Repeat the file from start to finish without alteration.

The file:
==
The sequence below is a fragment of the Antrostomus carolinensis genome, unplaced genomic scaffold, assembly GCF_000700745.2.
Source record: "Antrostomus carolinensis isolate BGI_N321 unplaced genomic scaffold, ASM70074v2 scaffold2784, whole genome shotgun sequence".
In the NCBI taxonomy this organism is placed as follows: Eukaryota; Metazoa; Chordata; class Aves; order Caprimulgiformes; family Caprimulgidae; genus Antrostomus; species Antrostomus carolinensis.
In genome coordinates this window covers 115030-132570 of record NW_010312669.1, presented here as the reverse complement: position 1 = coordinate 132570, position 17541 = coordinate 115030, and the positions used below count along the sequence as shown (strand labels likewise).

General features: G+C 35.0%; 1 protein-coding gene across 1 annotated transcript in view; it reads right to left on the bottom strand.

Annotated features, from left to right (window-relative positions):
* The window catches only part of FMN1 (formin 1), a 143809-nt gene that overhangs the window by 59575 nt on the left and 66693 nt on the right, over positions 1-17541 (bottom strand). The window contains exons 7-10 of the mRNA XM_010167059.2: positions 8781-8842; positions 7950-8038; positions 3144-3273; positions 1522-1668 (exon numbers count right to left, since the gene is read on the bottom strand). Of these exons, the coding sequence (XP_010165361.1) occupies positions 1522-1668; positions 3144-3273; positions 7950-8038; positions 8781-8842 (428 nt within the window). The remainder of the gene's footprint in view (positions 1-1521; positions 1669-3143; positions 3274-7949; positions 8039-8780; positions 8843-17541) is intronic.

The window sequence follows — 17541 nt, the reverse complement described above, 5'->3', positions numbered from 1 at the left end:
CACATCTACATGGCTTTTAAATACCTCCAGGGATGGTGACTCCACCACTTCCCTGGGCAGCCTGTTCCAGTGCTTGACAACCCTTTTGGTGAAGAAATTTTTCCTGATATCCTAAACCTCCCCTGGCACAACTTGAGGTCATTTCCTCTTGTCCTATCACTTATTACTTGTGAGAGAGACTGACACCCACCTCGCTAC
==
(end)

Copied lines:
The sequence below is a fragment of the Antrostomus carolinensis genome, unplaced genomic scaffold, assembly GCF_000700745.2.
Source record: "Antrostomus carolinensis isolate BGI_N321 unplaced genomic scaffold, ASM70074v2 scaffold2784, whole genome shotgun sequence".
In the NCBI taxonomy this organism is placed as follows: Eukaryota; Metazoa; Chordata; class Aves; order Caprimulgiformes; family Caprimulgidae; genus Antrostomus; species Antrostomus carolinensis.
In genome coordinates this window covers 115030-132570 of record NW_010312669.1, presented here as the reverse complement: position 1 = coordinate 132570, position 17541 = coordinate 115030, and the positions used below count along the sequence as shown (strand labels likewise).

General features: G+C 35.0%; 1 protein-coding gene across 1 annotated transcript in view; it reads right to left on the bottom strand.

Annotated features, from left to right (window-relative positions):
* The window catches only part of FMN1 (formin 1), a 143809-nt gene that overhangs the window by 59575 nt on the left and 66693 nt on the right, over positions 1-17541 (bottom strand). The window contains exons 7-10 of the mRNA XM_010167059.2: positions 8781-8842; positions 7950-8038; positions 3144-3273; positions 1522-1668 (exon numbers count right to left, since the gene is read on the bottom strand). Of these exons, the coding sequence (XP_010165361.1) occupies positions 1522-1668; positions 3144-3273; positions 7950-8038; positions 8781-8842 (428 nt within the window). The remainder of the gene's footprint in view (positions 1-1521; positions 1669-3143; positions 3274-7949; positions 8039-8780; positions 8843-17541) is intronic.

The window sequence follows — 17541 nt, the reverse complement described above, 5'->3', positions numbered from 1 at the left end:
CACATCTACATGGCTTTTAAATACCTCCAGGGATGGTGACTCCACCACTTCCCTGGGCAGCCTGTTCCAGTGCTTGACAACCCTTTTGGTGAAGAAATTTTTCCTGATATCCTAAACCTCCCCTGGCACAACTTGAGGTCATTTCCTCTTGTCCTATCACTTATTACTTGTGAGAGAGACTGACACCCACCTCGCTAC